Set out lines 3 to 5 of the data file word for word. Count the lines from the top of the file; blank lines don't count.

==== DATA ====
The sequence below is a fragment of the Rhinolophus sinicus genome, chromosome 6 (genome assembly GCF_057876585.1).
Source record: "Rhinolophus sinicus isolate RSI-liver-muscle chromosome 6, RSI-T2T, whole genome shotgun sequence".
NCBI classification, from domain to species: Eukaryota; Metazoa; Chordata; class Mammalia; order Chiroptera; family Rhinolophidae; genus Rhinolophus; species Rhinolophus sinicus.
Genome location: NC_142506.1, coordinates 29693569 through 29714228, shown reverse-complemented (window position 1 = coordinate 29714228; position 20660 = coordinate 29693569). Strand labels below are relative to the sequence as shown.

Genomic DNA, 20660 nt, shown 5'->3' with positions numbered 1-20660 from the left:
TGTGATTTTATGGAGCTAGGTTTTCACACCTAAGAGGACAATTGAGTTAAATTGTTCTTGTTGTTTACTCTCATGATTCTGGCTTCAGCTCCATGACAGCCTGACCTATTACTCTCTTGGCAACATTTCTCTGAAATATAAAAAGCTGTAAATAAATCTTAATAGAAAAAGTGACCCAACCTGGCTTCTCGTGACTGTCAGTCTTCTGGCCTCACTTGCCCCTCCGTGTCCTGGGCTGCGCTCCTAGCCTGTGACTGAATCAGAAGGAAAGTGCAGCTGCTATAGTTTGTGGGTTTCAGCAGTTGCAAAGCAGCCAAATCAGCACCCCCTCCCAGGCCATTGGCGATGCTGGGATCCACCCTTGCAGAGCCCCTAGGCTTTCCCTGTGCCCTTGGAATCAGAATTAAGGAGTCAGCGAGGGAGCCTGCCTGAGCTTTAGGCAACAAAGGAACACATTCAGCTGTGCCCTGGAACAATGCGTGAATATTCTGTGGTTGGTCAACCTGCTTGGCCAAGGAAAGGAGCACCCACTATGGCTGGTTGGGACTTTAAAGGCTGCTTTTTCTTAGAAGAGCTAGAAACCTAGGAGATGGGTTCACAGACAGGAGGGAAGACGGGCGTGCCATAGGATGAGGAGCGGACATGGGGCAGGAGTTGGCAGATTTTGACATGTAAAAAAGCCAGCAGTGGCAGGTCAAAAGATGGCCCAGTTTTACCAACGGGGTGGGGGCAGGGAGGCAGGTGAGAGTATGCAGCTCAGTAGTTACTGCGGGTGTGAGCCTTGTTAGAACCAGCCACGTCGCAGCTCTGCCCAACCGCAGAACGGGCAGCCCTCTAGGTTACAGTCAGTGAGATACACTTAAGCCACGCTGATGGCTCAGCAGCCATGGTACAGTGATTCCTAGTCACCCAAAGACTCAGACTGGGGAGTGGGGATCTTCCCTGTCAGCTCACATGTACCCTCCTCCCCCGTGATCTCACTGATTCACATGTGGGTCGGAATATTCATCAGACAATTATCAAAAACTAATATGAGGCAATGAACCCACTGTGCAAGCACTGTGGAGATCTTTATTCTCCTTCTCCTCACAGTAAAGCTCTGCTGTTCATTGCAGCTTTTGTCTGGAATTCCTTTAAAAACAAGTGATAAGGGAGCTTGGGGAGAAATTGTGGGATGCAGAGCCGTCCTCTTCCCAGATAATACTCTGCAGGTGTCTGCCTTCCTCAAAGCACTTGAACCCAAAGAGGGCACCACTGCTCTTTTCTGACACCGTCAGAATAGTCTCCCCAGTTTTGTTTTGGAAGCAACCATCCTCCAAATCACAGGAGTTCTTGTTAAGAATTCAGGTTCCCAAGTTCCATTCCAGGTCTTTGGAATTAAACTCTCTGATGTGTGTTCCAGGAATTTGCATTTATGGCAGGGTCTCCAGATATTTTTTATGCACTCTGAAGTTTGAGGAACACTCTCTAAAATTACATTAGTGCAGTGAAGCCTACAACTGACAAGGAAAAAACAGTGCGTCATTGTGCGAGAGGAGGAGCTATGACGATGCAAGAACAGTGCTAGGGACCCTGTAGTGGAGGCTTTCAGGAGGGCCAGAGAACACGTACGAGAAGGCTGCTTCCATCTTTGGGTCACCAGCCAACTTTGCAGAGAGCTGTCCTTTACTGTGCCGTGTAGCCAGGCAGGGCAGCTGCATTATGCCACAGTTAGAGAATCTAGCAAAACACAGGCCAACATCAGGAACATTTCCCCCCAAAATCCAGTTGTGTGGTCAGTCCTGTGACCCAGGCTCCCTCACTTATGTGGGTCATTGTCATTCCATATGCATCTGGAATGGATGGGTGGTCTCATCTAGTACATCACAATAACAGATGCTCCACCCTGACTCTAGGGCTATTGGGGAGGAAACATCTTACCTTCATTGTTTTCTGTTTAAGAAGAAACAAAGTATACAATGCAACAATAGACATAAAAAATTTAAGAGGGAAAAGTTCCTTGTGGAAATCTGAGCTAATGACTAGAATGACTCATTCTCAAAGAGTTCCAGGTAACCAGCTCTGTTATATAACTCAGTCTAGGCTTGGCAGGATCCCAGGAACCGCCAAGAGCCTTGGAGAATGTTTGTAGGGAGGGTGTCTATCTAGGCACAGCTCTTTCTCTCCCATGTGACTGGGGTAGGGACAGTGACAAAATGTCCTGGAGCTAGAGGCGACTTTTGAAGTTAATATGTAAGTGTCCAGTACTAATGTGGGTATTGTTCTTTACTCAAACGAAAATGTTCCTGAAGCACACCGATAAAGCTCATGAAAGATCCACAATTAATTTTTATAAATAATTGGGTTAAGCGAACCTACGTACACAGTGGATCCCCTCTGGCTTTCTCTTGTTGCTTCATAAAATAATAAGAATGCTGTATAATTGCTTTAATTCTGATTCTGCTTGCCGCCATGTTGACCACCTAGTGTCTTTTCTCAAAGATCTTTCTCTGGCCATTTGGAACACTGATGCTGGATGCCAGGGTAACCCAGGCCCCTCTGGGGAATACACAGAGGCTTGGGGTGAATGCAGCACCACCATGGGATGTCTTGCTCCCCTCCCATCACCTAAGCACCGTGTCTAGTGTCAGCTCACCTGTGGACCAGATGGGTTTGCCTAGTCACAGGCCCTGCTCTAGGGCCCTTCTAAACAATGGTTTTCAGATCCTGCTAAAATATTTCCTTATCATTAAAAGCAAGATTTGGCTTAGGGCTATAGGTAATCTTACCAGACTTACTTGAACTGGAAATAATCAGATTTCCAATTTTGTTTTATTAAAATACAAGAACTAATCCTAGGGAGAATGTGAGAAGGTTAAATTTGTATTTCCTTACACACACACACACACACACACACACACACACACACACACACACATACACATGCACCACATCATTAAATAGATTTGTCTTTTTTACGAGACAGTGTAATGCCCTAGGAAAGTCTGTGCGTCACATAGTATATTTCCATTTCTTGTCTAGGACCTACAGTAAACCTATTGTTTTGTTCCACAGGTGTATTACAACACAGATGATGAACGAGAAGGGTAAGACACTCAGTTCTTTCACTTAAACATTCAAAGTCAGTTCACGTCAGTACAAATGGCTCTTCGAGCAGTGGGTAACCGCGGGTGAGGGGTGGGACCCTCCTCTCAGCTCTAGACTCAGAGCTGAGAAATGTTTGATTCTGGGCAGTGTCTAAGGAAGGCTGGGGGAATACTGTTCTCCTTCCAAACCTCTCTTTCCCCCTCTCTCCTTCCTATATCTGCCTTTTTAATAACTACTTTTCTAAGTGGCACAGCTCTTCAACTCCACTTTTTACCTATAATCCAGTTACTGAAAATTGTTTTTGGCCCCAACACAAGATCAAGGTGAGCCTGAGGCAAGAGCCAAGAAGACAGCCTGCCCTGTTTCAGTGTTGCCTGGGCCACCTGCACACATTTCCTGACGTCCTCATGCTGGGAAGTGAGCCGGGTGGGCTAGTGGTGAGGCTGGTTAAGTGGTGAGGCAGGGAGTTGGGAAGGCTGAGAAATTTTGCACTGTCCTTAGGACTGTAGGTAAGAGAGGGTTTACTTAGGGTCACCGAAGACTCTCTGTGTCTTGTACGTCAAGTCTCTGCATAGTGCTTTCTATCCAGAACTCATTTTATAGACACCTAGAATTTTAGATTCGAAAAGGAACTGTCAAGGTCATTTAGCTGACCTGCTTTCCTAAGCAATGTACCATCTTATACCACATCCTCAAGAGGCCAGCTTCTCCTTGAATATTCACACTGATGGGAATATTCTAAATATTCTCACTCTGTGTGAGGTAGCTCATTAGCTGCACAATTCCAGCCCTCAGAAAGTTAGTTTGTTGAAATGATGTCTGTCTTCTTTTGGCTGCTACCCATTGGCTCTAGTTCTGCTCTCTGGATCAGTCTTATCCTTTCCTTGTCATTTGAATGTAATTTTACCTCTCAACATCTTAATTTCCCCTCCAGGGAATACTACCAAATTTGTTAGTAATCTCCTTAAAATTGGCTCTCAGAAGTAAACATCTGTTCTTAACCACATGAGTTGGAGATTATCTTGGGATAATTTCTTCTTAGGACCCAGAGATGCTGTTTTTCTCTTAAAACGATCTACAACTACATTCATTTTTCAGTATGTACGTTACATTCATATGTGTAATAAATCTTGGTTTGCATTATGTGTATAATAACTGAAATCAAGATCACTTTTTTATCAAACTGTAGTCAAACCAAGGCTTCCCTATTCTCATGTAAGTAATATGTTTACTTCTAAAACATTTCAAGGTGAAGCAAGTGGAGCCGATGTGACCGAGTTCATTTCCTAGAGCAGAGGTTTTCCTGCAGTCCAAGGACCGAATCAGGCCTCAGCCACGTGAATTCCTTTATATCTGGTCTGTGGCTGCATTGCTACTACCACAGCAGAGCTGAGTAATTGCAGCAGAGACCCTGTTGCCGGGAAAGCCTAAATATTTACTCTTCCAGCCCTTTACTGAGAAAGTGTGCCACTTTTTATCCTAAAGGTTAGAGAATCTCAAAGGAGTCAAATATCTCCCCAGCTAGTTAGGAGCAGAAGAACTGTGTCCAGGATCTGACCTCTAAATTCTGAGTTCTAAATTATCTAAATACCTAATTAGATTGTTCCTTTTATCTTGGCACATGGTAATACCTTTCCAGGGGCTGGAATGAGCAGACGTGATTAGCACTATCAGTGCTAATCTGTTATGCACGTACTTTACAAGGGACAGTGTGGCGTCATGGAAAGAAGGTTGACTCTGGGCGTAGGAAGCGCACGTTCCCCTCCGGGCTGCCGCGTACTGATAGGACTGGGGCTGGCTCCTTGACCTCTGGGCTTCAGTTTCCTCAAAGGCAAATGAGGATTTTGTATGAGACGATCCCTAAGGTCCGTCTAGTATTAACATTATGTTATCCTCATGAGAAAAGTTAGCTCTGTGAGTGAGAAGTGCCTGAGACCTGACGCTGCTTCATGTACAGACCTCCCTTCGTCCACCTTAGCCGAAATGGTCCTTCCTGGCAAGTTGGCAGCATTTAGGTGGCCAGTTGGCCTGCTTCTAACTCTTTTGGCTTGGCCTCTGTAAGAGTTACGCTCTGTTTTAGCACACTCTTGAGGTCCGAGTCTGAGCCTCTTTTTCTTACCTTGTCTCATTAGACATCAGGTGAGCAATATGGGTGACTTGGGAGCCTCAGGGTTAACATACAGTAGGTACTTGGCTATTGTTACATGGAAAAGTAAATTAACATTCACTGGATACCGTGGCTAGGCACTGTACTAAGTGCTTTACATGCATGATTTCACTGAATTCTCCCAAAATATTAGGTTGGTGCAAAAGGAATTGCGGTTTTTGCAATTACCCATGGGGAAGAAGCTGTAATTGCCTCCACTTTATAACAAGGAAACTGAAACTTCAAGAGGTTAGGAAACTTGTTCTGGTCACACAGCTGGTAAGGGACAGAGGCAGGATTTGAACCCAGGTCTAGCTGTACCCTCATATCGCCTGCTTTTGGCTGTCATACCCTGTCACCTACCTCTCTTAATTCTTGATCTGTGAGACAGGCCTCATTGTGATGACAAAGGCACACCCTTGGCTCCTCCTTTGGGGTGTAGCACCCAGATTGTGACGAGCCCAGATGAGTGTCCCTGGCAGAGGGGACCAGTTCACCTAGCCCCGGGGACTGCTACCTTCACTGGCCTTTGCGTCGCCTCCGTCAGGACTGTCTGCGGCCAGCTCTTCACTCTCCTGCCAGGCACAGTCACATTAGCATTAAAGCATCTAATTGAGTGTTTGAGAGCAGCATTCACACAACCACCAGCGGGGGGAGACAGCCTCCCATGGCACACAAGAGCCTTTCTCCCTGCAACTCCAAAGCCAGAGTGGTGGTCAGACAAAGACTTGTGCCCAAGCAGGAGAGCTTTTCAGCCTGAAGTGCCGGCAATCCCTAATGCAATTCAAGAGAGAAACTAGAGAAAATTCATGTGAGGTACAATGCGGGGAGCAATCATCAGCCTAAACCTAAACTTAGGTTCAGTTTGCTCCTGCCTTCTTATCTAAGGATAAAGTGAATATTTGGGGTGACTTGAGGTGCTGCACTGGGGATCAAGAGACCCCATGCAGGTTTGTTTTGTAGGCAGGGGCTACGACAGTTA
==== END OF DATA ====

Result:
NCBI classification, from domain to species: Eukaryota; Metazoa; Chordata; class Mammalia; order Chiroptera; family Rhinolophidae; genus Rhinolophus; species Rhinolophus sinicus.
Genome location: NC_142506.1, coordinates 29693569 through 29714228, shown reverse-complemented (window position 1 = coordinate 29714228; position 20660 = coordinate 29693569). Strand labels below are relative to the sequence as shown.

Genomic DNA, 20660 nt, shown 5'->3' with positions numbered 1-20660 from the left: